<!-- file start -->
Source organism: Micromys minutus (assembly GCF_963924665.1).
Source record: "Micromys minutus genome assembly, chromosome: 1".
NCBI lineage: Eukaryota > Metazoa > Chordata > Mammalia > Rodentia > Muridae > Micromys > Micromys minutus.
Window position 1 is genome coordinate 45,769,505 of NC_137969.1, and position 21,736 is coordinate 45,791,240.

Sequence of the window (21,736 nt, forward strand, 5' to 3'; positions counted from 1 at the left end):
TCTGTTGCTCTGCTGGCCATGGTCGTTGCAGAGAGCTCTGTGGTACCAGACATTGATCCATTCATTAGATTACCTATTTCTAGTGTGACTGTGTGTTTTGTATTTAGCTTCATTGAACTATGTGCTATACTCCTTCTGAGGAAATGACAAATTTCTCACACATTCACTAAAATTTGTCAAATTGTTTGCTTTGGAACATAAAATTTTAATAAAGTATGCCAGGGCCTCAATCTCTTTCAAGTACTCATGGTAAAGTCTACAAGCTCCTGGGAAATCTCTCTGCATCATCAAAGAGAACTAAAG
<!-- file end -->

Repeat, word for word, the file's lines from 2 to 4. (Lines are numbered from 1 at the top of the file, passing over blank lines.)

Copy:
Source record: "Micromys minutus genome assembly, chromosome: 1".
NCBI lineage: Eukaryota > Metazoa > Chordata > Mammalia > Rodentia > Muridae > Micromys > Micromys minutus.
Window position 1 is genome coordinate 45,769,505 of NC_137969.1, and position 21,736 is coordinate 45,791,240.